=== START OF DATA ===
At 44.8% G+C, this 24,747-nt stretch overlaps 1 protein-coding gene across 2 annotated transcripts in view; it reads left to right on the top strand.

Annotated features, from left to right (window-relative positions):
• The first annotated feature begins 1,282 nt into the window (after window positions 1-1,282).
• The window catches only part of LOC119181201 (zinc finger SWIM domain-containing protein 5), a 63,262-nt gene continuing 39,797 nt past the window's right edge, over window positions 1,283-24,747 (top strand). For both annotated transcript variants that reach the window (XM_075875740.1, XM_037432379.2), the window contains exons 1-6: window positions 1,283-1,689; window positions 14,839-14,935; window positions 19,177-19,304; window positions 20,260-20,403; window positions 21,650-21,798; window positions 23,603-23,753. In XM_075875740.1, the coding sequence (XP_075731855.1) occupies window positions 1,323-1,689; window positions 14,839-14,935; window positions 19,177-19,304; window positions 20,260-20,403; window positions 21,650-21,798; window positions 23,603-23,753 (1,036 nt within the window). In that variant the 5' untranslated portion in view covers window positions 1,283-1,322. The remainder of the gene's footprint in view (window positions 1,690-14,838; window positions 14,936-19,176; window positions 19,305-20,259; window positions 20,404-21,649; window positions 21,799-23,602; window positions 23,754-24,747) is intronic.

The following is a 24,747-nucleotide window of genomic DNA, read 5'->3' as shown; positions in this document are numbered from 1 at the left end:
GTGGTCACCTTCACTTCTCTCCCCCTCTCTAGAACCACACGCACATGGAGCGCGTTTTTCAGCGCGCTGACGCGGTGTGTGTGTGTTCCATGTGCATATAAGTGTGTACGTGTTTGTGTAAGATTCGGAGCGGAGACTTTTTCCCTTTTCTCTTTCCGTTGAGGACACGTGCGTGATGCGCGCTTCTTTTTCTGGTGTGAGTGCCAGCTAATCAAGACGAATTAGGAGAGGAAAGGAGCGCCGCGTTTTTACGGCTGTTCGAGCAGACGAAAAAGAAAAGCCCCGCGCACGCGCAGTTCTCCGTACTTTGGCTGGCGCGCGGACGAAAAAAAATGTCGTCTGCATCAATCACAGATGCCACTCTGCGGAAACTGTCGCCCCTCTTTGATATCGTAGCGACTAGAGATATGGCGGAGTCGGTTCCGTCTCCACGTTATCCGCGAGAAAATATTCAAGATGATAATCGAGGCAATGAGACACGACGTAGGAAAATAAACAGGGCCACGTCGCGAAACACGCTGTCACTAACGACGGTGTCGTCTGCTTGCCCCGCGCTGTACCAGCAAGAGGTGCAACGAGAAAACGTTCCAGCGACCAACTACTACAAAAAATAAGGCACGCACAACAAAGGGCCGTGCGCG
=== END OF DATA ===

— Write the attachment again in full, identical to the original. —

At 44.8% G+C, this 24,747-nt stretch overlaps 1 protein-coding gene across 2 annotated transcripts in view; it reads left to right on the top strand.

Annotated features, from left to right (window-relative positions):
• The first annotated feature begins 1,282 nt into the window (after window positions 1-1,282).
• The window catches only part of LOC119181201 (zinc finger SWIM domain-containing protein 5), a 63,262-nt gene continuing 39,797 nt past the window's right edge, over window positions 1,283-24,747 (top strand). For both annotated transcript variants that reach the window (XM_075875740.1, XM_037432379.2), the window contains exons 1-6: window positions 1,283-1,689; window positions 14,839-14,935; window positions 19,177-19,304; window positions 20,260-20,403; window positions 21,650-21,798; window positions 23,603-23,753. In XM_075875740.1, the coding sequence (XP_075731855.1) occupies window positions 1,323-1,689; window positions 14,839-14,935; window positions 19,177-19,304; window positions 20,260-20,403; window positions 21,650-21,798; window positions 23,603-23,753 (1,036 nt within the window). In that variant the 5' untranslated portion in view covers window positions 1,283-1,322. The remainder of the gene's footprint in view (window positions 1,690-14,838; window positions 14,936-19,176; window positions 19,305-20,259; window positions 20,404-21,649; window positions 21,799-23,602; window positions 23,754-24,747) is intronic.

The following is a 24,747-nucleotide window of genomic DNA, read 5'->3' as shown; positions in this document are numbered from 1 at the left end:
GTGGTCACCTTCACTTCTCTCCCCCTCTCTAGAACCACACGCACATGGAGCGCGTTTTTCAGCGCGCTGACGCGGTGTGTGTGTGTTCCATGTGCATATAAGTGTGTACGTGTTTGTGTAAGATTCGGAGCGGAGACTTTTTCCCTTTTCTCTTTCCGTTGAGGACACGTGCGTGATGCGCGCTTCTTTTTCTGGTGTGAGTGCCAGCTAATCAAGACGAATTAGGAGAGGAAAGGAGCGCCGCGTTTTTACGGCTGTTCGAGCAGACGAAAAAGAAAAGCCCCGCGCACGCGCAGTTCTCCGTACTTTGGCTGGCGCGCGGACGAAAAAAAATGTCGTCTGCATCAATCACAGATGCCACTCTGCGGAAACTGTCGCCCCTCTTTGATATCGTAGCGACTAGAGATATGGCGGAGTCGGTTCCGTCTCCACGTTATCCGCGAGAAAATATTCAAGATGATAATCGAGGCAATGAGACACGACGTAGGAAAATAAACAGGGCCACGTCGCGAAACACGCTGTCACTAACGACGGTGTCGTCTGCTTGCCCCGCGCTGTACCAGCAAGAGGTGCAACGAGAAAACGTTCCAGCGACCAACTACTACAAAAAATAAGGCACGCACAACAAAGGGCCGTGCGCG